Mohammad Bagheri (Iranian commander)

From Wikipedia, the free encyclopedia

Mohammad Bagheri
Bagheri in 2022
Birth nameMohammad-Hossein Afshordi[1]
Bornc. 1960 or 1961 (age 63–64)[2][failed verification]
Tehran, Imperial State of Iran
Allegiance Iran
Service/branchIslamic Revolutionary Guard Corps
Years of service1979–present[3]
RankMajor General
Commands heldGeneral Staff of Armed Forces of the Islamic Republic of Iran
Operations and Intelligence Deputy of General Staff
Deputy Chief of Staff for Intelligence and Operations, General Staff
Awards Order of Fath (3)
Order of Nasr

Major General Mohammad Bagheri (Persian: محمد باقری, born Mohammad-Hossein Afshordi[4] (Persian: محمدحسین افشردی) is an Iranian military officer in the Islamic Revolutionary Guard Corps (IRGC), who serves as the Chief of Staff of the Armed Forces of the Islamic Republic of Iran.[5]


Also, a military intelligence expert with his experience dating back to the Iran–Iraq War,[6] he holds a Ph.D. in political geography and reportedly teaches at Iran's Supreme National Defense University.[3] In 1980, he joined the IRGC.[7]

Mohammad Bagheri and other commanders, including Mohammad Ali Jafari, Ali Fadavi, and Gholam Ali Rashid, are members of a group identified by the American Enterprise Institute (AEI) as the IRGC Command Network. According to AEI's Critical Threats Project, the group "dominates the upper echelons of Iran's military and controls planning, operations, intelligence, covert and irregular warfare operations, and internal security."[8] He was promoted from his previous position as deputy chief of staff for intelligence and operations in the General Staff[3] on June 28, 2016, replacing Hassan Firouzabadi.[9]

Bagheri with Qasem Soleimani and Ayatollah Ali Khamenei on 11 March 2019

In October 2017, he visited Iranian troops in Aleppo province in northern Syria.[10]

In February 2022, according to Reuters, Bagheri announced that Iran will continue advancing its ballistic missile programme, both "in terms of quantity and quality".[11]

On 21 October 2022, a White House press release stated that Iranian troops were in Crimea assisting Russia in launching drone attacks.[12] Bagheri was the commander overseeing the Iranian army branches supplying Russia with drones.[13]

On December 3 2023, Iranian Armed Forces General Staff Chief Major General Mohammad Bagheri implied during meetings in Baghdad that Iran could become directly involved in this escalation with the United States to support the effort to expel US forces.[14]

Personal life[edit]

His elder brother, Hasan Bagheri, was a commander in the Iran–Iraq War.[3]


On April 8, 2019, the United States designated Iran's Revolutionary Guards as a foreign terrorist organization.[15] Prime Minister Benjamin Netanyahu of Israel immediately thanked Trump on Twitter.[15] "We consider the U.S. troops in West Asia to be terrorists and if they do a damn thing, we will confront them vigorously" Mohammad Bagheri said.[16]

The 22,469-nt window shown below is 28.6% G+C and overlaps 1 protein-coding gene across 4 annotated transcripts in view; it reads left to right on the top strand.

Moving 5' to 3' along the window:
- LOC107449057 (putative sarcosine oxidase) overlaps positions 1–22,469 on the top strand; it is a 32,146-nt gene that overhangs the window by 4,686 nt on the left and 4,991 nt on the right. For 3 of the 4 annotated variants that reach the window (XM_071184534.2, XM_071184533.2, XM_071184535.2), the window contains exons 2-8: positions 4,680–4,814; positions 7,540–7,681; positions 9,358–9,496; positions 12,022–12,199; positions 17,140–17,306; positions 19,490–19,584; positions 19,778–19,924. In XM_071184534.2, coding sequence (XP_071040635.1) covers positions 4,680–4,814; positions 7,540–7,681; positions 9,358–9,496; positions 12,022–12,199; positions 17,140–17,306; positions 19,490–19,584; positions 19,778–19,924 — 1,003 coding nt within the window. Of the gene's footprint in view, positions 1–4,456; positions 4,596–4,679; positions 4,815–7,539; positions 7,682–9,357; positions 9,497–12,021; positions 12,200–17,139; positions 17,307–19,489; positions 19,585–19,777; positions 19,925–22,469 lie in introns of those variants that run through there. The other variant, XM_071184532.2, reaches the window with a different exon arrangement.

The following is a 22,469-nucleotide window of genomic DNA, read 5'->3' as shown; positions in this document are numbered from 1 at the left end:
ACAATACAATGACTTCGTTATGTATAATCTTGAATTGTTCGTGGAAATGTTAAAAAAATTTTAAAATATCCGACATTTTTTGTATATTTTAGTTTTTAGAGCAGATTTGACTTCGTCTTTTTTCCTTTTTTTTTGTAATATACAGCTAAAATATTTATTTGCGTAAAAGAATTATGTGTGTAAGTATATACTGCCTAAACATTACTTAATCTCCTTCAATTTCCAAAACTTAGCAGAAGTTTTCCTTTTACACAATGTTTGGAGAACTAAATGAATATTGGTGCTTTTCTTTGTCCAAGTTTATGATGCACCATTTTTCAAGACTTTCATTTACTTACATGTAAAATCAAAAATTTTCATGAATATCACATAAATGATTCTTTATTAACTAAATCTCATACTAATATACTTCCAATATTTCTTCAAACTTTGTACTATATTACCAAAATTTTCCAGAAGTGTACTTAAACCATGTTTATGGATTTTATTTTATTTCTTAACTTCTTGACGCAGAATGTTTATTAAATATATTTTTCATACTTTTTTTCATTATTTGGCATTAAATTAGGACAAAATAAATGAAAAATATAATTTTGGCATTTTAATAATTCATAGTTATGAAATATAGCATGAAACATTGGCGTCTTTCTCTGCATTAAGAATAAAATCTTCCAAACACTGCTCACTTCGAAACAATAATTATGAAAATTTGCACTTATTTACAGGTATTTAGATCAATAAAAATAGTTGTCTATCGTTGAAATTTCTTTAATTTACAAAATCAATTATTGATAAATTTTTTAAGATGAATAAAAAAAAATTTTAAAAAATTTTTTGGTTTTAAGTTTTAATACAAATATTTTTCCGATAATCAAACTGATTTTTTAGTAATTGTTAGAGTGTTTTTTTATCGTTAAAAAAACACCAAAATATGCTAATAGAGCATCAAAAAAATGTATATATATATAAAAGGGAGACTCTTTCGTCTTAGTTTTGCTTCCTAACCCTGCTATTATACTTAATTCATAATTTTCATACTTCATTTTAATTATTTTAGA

Sanctioned by the UK government in 2022 in relation to Russo-Ukrainian War. [17]

In September 2022, following harsh suppression of protesters during the Mahsa Amini protests, Mohammad Bagheri was sanctioned by the United States and Canada.

See also[edit]


  1. ^ Arash Karami (28 June 2016). "Khamenei appoints new head of Iran's armed forces". Al-Monitor. Retrieved 1 March 2017.
  2. ^ Kenneth Katzman (6 February 2017), "Iran's Foreign and Defense Policies" (PDF), Congressional Research Service, Federation of American Scientists, p. 22, retrieved 1 March 2017
  3. ^ a b c d e Who Is Iran's New Armed Forces Chief of Staff?, The Washington Institute for Near East Policy, 5 July 2016, retrieved 1 March 2017
  4. ^ Later changed his last name to his mothers last name after the death of his father.
  5. ^ "If ISIS attacks Baghdad, Iran will intervene militarily, says Iranian general". IranGeo. 3 December 2016. Archived from the original on 6 January 2017. Retrieved 12 April 2016.
  6. ^ A New Military Chief Rises in Iran, Stratfor, 8 July 2016, retrieved 1 March 2017
  7. ^ Nadimi, Farzin. "Who Is Iran's New Armed Forces Chief of Staff?". washingtoninstitute.
  8. ^ Fulton, Will. "IRGC Command Network: Formal Structures and Informal Influence" (PDF). AEI Critical Threats Project. Archived from the original (PDF) on 27 April 2016. Retrieved 12 April 2016.
  9. ^ Erdbrink, Thomas, Iran’s Supreme Leader Shakes Up Military Command New York Times, 28 June 2016. Retrieved 29 June 2016.
  10. ^ "Protests Put Spotlight on Iran's Vast and Shadowy Syria War". VOA News. 5 January 2018.
  11. ^ "Iran commander says Tehran will continue advancing its missile program - Tasnim". Reuters. 2022-02-09. Retrieved 2022-02-13.
  12. ^ Madhani, Aamer; Miller, Zeke (21 October 2022). "US: Iranian troops in Crimea backing Russian drone strikes". AP News.
  13. ^ "U.S. says Iranian troops "directly engaged" in Crimea, backing Russian drone strikes". CBS News. 20 October 2022.
  14. ^ "Iran Update". December 3, 2023.
  15. ^ a b Wong and Schmitt, Edward and Eric (8 April 2019). "Trump Designates Iran's Revolutionary Guards a Foreign Terrorist Group". The New York Times.
Military offices
Preceded by Chief-of-Staff of the Iranian Armed Forces